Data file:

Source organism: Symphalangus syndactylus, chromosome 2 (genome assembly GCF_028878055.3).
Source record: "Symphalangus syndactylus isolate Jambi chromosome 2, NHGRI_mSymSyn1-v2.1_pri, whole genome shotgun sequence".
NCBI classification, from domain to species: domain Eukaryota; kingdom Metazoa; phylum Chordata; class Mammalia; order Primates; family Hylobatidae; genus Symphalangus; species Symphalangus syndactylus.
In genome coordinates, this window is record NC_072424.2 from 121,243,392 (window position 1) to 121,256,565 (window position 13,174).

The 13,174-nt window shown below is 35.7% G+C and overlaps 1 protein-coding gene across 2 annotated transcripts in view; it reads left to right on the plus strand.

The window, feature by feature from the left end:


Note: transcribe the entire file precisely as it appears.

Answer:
Source organism: Symphalangus syndactylus, chromosome 2 (genome assembly GCF_028878055.3).
Source record: "Symphalangus syndactylus isolate Jambi chromosome 2, NHGRI_mSymSyn1-v2.1_pri, whole genome shotgun sequence".
NCBI classification, from domain to species: domain Eukaryota; kingdom Metazoa; phylum Chordata; class Mammalia; order Primates; family Hylobatidae; genus Symphalangus; species Symphalangus syndactylus.
In genome coordinates, this window is record NC_072424.2 from 121,243,392 (window position 1) to 121,256,565 (window position 13,174).

The 13,174-nt window shown below is 35.7% G+C and overlaps 1 protein-coding gene across 2 annotated transcripts in view; it reads left to right on the plus strand.

The window, feature by feature from the left end: